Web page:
A new video series from Chanel offers a glimpse into the life of a young Coco Chanel.
Coco Chanel was said to be inspired by many things. Among them, a few special destinations are highlighted through a new series of video campaigns from the eponymous fashion house. The series begins with her first inspiration, the popular French coastal town of Deauville with its beige sand beaches, blue sea, boat jackets and striped sailor suits. From Deauville, the series progresses to Biarritz, where Coco was at the beginning of her own great success. The course ends in Venice: a great source of inspiration for Chanel through the city's rich history and ever-present art.
Deauville 1912: epicentre of ambition and elegance, and one of the most popular seaside resorts of the Belle Époque. Here, les Balets Russes perform, trends are set, beaches and regattas embrace a new sporting culture. Deauville is a place to be, and to be seen. Enters Gabriel, on the arm of Boy Capel: finally they can bring their romance into the light of day. From the window of the finest suite at the hotel Normandy, Coco watches the boats catch the winds in their sails. At 29, she is on top of the world, she knows she will go far. She sees inspiration everywhere. in striped sailshirts, in boating jackets worn by Capel, the impressionist skies of Normandy and the wind that whips clothes into life. On the terrace of “Café de la Potiniere”, young Coco observes the stars from another century, with their cumbersome hairstyles and corsets that are hindrances to women. She is confident that the high society of Deauville, will soon be wearing her hats and her clothes.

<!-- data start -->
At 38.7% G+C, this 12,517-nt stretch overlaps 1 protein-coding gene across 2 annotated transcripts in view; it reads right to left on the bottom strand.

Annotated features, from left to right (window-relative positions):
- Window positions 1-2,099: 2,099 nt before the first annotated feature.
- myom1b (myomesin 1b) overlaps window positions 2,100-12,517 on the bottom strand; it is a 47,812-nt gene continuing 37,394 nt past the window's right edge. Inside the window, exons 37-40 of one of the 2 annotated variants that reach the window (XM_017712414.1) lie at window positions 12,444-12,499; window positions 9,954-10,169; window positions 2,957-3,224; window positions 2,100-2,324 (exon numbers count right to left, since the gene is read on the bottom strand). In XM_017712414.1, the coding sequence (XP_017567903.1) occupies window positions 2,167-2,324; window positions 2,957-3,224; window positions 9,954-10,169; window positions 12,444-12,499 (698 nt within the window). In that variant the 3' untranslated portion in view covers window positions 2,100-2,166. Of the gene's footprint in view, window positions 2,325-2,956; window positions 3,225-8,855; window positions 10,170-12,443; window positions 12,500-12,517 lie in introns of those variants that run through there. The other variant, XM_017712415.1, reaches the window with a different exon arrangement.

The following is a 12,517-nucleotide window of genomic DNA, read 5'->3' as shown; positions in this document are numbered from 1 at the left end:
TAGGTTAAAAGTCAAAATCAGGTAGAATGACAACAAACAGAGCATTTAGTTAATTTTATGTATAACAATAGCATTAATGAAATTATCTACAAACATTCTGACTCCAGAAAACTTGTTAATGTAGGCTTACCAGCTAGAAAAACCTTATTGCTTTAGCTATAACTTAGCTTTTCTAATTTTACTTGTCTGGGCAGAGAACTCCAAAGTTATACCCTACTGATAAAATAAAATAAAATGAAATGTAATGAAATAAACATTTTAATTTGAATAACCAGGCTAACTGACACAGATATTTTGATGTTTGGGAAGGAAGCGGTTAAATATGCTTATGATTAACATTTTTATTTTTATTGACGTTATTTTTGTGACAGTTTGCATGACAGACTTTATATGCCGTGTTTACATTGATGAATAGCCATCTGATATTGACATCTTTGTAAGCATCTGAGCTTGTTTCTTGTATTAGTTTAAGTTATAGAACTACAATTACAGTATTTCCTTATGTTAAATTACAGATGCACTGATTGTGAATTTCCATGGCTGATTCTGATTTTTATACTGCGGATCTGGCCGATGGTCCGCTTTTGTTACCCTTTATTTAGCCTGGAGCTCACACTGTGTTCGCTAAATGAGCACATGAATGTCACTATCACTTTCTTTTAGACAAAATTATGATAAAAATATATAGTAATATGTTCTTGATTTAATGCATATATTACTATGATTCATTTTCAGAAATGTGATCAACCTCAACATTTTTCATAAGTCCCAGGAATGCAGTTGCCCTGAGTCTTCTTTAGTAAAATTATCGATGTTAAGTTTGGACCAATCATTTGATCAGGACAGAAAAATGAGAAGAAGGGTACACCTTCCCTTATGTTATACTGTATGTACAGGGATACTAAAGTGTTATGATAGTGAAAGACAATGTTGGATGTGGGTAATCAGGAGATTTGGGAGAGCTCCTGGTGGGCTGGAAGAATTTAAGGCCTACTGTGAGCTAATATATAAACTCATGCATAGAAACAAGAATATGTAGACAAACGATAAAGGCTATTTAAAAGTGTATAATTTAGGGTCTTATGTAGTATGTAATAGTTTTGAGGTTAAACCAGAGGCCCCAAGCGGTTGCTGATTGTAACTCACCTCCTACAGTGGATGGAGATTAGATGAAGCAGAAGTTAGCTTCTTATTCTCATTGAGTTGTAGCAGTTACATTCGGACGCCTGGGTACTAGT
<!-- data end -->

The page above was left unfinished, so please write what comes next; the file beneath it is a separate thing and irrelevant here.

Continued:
As the First World War escalates, high society decamps to Biarritz. Russian princes and English lords, French counts and Castillian dukes, artists and businessmen retreat to this seaside resort made fashionable by Empress Eugénie. While on leave captain Boy Capel whisks Gabriel away to the coast. The two lovers live fast, attending fashionable parties, intoxicated by the ocean. Coco responds to the growl of the waves with fierce determination. She knows her future will be decided in Biarritz. Here, she will open not a boutique, but a couture house. On the road leading down to the beach and casino, she finds a sumptuous mansion, sets up a workshop, hires 60 women and brings her sister Antoinette from Paris. Three months later, Chanel opens its doors. Throngs of elegant ladies rush to place orders, offering Gabriel her first major victory: financial independence. In 1916, she is a success: Harper’s Bazaar salutes Chanel’s "charming chemise dress". 1918: the war is over. Chanel has won her own war, she is head of a company with 300 staff in Paris, Deauville, and Biarritz.
Grieving her lover and muse, Boy Capel, Gabriel Chanel fleas to Venice with Misia and her husband, the painter Josep Maria Sert. She marvels at a city in which art reigns: in the mystery of the palaces, the silence of the churches, and the secrecy of the museums. This beauty is a shock and a comfort. Venice is to become one of Chanel’s greatest sources of inspiration. She learns to differentiate styles and starts painting and discovers the sumptuous colours of Tintoretto: she uses his pigments for her lipstick and the lines and shapes of his paintings become a great inspiration for her bags. Coco, ever sensitive to the symbolic, finds inspiration in the mosaics, stone-made crosses and Byzantine medals present throughout the city. But above all, she holds a special place in her heart for the lion. The emblem of the city is also a star sign, and will go to punctuate her creations like a talisman.